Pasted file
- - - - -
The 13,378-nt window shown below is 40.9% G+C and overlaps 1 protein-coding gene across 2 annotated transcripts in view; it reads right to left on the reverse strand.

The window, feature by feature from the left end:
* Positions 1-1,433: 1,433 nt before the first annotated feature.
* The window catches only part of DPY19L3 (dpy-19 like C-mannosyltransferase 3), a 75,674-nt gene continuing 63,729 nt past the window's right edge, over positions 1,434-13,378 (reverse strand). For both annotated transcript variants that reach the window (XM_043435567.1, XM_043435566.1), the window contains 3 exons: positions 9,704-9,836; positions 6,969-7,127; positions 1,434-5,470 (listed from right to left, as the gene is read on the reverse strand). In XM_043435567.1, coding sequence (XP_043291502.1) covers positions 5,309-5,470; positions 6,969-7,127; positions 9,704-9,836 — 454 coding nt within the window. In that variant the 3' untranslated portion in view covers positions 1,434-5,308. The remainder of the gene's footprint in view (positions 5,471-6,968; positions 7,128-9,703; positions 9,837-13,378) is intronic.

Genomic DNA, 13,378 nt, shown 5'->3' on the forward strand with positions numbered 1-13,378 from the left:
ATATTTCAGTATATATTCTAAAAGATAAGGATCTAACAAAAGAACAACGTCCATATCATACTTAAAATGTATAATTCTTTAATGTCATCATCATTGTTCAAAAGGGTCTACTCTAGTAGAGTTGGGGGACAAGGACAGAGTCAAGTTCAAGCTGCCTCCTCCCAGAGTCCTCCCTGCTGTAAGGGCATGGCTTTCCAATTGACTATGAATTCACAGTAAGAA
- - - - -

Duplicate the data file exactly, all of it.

The 13,378-nt window shown below is 40.9% G+C and overlaps 1 protein-coding gene across 2 annotated transcripts in view; it reads right to left on the reverse strand.

The window, feature by feature from the left end:
* Positions 1-1,433: 1,433 nt before the first annotated feature.
* The window catches only part of DPY19L3 (dpy-19 like C-mannosyltransferase 3), a 75,674-nt gene continuing 63,729 nt past the window's right edge, over positions 1,434-13,378 (reverse strand). For both annotated transcript variants that reach the window (XM_043435567.1, XM_043435566.1), the window contains 3 exons: positions 9,704-9,836; positions 6,969-7,127; positions 1,434-5,470 (listed from right to left, as the gene is read on the reverse strand). In XM_043435567.1, coding sequence (XP_043291502.1) covers positions 5,309-5,470; positions 6,969-7,127; positions 9,704-9,836 — 454 coding nt within the window. In that variant the 3' untranslated portion in view covers positions 1,434-5,308. The remainder of the gene's footprint in view (positions 5,471-6,968; positions 7,128-9,703; positions 9,837-13,378) is intronic.

Genomic DNA, 13,378 nt, shown 5'->3' on the forward strand with positions numbered 1-13,378 from the left:
ATATTTCAGTATATATTCTAAAAGATAAGGATCTAACAAAAGAACAACGTCCATATCATACTTAAAATGTATAATTCTTTAATGTCATCATCATTGTTCAAAAGGGTCTACTCTAGTAGAGTTGGGGGACAAGGACAGAGTCAAGTTCAAGCTGCCTCCTCCCAGAGTCCTCCCTGCTGTAAGGGCATGGCTTTCCAATTGACTATGAATTCACAGTAAGAA